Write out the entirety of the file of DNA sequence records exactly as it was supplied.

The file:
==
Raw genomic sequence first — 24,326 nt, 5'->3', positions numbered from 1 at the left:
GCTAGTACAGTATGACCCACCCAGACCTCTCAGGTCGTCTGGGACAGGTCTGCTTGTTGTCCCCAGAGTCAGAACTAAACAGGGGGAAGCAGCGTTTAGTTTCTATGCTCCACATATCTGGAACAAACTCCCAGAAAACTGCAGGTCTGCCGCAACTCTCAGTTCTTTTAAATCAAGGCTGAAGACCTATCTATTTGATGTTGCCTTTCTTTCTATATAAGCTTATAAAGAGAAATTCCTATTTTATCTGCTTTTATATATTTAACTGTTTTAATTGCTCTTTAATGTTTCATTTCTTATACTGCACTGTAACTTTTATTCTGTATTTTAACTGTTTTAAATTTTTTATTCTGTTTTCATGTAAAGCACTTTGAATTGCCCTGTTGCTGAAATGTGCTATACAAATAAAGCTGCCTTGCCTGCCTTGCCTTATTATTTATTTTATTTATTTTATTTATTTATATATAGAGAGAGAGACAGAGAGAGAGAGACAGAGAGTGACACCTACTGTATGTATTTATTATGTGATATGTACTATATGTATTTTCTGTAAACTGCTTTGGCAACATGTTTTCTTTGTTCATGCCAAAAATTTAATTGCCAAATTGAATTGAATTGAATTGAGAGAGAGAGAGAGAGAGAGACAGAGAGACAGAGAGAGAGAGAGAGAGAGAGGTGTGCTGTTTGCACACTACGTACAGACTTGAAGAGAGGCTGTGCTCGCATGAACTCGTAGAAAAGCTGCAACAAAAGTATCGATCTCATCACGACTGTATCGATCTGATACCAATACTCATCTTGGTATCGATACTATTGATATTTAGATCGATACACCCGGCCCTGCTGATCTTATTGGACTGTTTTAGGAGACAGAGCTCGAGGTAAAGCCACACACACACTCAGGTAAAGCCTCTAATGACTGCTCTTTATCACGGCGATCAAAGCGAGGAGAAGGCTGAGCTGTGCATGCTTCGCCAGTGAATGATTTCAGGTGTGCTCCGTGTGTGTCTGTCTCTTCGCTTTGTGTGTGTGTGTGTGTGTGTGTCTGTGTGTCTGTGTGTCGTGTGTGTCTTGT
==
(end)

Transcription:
Raw genomic sequence first — 24,326 nt, 5'->3', positions numbered from 1 at the left:
GCTAGTACAGTATGACCCACCCAGACCTCTCAGGTCGTCTGGGACAGGTCTGCTTGTTGTCCCCAGAGTCAGAACTAAACAGGGGGAAGCAGCGTTTAGTTTCTATGCTCCACATATCTGGAACAAACTCCCAGAAAACTGCAGGTCTGCCGCAACTCTCAGTTCTTTTAAATCAAGGCTGAAGACCTATCTATTTGATGTTGCCTTTCTTTCTATATAAGCTTATAAAGAGAAATTCCTATTTTATCTGCTTTTATATATTTAACTGTTTTAATTGCTCTTTAATGTTTCATTTCTTATACTGCACTGTAACTTTTATTCTGTATTTTAACTGTTTTAAATTTTTTATTCTGTTTTCATGTAAAGCACTTTGAATTGCCCTGTTGCTGAAATGTGCTATACAAATAAAGCTGCCTTGCCTGCCTTGCCTTATTATTTATTTTATTTATTTTATTTATTTATATATAGAGAGAGAGACAGAGAGAGAGAGACAGAGAGTGACACCTACTGTATGTATTTATTATGTGATATGTACTATATGTATTTTCTGTAAACTGCTTTGGCAACATGTTTTCTTTGTTCATGCCAAAAATTTAATTGCCAAATTGAATTGAATTGAATTGAGAGAGAGAGAGAGAGAGAGACAGAGAGACAGAGAGAGAGAGAGAGAGAGAGGTGTGCTGTTTGCACACTACGTACAGACTTGAAGAGAGGCTGTGCTCGCATGAACTCGTAGAAAAGCTGCAACAAAAGTATCGATCTCATCACGACTGTATCGATCTGATACCAATACTCATCTTGGTATCGATACTATTGATATTTAGATCGATACACCCGGCCCTGCTGATCTTATTGGACTGTTTTAGGAGACAGAGCTCGAGGTAAAGCCACACACACACTCAGGTAAAGCCTCTAATGACTGCTCTTTATCACGGCGATCAAAGCGAGGAGAAGGCTGAGCTGTGCATGCTTCGCCAGTGAATGATTTCAGGTGTGCTCCGTGTGTGTCTGTCTCTTCGCTTTGTGTGTGTGTGTGTGTGTGTGTCTGTGTGTCTGTGTGTCGTGTGTGTCTTGT